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By JOHN LEE McLAUGHLIN
Daily News Staff Writer
The Ketchikan City Council is gearing up to sell the now-closed Ketchikan Regional Youth Facility.
On Thursday night, the City Council is expected to complete the first of two required reviews of a proposed city ordinance that would sanction the 623 Gateway Court facility as city surplus property, and therefore, ready for sale via competitive bidding.
The former youth detention center has been appraised at about $1.43 million, according to an Aug. 18 memo from City Manager Karl Amylon to Mayor Lew Williams III and the seven-member City Council.
If approved Thursday, the proposed city ordinance would be set for final approval during the council’s second regular meeting of the month on Sept. 21.
The Alaska Department of Health and Senior Services shuttered the detention center on Sept. 15, 2016, transferring all detained youth to Juneau.
With a maximum capacity of 10 detainees, the facility opened in 2002 as a short-term detention center for juveniles from Ketchikan, Prince of Wales Island, Wrangell, Petersburg, Metlakatla, Kake and other surrounding communities, according to the Department of Health and Senior Services.
Amylon said Wednesday that the state operated the detention center and owned the facility, with the city owning the property on which it sat. Under an agreement with the state, he said, ownership of the facility transfered to the city when the state ceased detention operations there.
Meanwhile, at least one party has declared a public interest in securing the property: Women in Safe Homes.
“WISH is definitely interested in the property, but, as in most things in life, it comes down to dollars and cents,” organization Executive Director Agnes Moran said Wednesday.
The nonprofit for battered and abused women essentially is “costing” the property, Moran said, looking at what it might take to renovate the facility from a detention center to a shelter and whether those renovations are financially feasible.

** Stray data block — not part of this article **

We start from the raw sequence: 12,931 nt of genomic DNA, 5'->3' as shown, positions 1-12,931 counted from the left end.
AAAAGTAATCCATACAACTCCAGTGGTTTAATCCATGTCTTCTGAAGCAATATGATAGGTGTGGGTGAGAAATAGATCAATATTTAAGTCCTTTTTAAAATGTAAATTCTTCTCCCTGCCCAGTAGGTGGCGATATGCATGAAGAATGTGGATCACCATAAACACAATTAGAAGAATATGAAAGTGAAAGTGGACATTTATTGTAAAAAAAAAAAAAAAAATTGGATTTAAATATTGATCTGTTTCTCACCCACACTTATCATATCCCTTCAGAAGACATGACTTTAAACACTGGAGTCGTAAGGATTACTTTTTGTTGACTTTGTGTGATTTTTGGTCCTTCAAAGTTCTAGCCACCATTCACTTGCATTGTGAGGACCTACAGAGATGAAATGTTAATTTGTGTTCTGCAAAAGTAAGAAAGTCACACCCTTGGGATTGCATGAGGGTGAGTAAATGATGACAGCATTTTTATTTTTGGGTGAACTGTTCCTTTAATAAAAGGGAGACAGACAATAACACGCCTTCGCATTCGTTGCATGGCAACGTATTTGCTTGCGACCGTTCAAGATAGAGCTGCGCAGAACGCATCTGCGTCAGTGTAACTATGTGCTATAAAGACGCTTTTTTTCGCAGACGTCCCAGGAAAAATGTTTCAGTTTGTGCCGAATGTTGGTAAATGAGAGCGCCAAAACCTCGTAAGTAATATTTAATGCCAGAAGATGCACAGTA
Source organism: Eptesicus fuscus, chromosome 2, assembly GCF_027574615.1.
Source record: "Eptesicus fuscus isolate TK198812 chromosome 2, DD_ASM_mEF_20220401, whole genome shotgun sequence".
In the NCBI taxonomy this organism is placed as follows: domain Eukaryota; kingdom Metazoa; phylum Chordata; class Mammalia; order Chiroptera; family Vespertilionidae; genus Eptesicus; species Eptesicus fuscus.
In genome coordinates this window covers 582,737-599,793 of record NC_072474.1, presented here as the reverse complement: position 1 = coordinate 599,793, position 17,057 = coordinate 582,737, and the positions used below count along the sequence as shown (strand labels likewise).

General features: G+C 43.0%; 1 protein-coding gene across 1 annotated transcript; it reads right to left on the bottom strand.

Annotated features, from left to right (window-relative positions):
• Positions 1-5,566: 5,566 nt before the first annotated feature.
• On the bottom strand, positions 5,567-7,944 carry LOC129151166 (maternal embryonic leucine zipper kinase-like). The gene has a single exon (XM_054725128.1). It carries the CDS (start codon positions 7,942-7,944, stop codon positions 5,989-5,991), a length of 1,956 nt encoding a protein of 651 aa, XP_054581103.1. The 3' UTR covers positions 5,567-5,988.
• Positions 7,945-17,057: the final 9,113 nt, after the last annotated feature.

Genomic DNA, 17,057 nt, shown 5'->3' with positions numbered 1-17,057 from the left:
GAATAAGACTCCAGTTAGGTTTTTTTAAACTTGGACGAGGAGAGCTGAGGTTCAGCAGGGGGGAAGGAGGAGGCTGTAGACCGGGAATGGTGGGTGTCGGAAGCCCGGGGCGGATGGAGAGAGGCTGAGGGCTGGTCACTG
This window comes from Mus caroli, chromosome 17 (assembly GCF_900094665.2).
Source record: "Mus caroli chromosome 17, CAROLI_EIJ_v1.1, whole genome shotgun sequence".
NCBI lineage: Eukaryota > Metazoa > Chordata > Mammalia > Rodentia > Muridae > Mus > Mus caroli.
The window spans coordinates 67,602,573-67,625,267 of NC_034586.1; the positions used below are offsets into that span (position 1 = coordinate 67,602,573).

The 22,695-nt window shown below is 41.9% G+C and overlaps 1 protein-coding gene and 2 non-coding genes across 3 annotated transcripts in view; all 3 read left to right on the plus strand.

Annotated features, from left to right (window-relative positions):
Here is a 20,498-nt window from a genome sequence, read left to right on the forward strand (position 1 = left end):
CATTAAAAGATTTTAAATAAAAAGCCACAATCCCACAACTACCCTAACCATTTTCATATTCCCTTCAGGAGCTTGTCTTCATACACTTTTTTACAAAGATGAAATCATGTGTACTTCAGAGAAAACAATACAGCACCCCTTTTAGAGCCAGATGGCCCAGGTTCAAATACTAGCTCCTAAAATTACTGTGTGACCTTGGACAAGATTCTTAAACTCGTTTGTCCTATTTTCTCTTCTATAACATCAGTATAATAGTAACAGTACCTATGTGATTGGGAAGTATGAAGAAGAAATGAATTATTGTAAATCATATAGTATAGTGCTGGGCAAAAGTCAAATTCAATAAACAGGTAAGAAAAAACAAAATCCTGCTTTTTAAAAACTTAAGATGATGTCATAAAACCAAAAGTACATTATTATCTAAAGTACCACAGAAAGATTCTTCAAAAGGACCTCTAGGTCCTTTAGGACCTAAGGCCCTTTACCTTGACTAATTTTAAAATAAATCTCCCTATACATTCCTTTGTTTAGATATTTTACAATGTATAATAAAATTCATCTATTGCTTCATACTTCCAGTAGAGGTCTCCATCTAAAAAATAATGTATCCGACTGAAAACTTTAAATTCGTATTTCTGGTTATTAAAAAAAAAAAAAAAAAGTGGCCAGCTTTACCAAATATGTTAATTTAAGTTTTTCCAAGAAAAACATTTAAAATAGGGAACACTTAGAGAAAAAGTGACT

Rather than outright purchasing the facility, WISH would rather pursue a deed transfer, she said.
“We’re a long ways away from that,” Moran said. “And it’s all up to the city council. They (might) not be interested.”
If the sale ultimately is approved by the council, WISH and others could object the decision. The proposed ordinance allows for a referendum petition of the voting public, per city statute.
That means, if enough legal signatures are collected within one month of the official passage and publication of the ordinance, Ketchikan area voters ultimately can overturn affirmative council action to sell the property.
In other business Thursday, the City Council is expected to:
• Specify work to be completed with a $2 million state capital-improvement grant awarded for the 2018 fiscal year.
• Protest a proposed state marijuana cultivation facility license submitted by Jesse Hoyt and Jacob Rodriguez for Northern Lights 2 at 4705 N. Tongass Hwy., Apt. 1.
• Approve a proposed contract with the local Durette Construction for a $124,104 project to remediate lead and diesel-fuel contamination at 347 Bawden St., the former site of the Ketchikan General Hospital.
• Renew for one year a $42,000 contract with Ray Matiashowski & Associates to continue lobbying services on behalf of the city. The firm represents the city and Ketchikan Public Utilities on issues like legislation and funding requests, dealing with the state, according to Amylon.
A full meeting agenda is available at ktn-ak.us/current-agendas-and-minutes. The meeting starts at 7 p.m. Thursday at the City Council chambers at 334 Front St.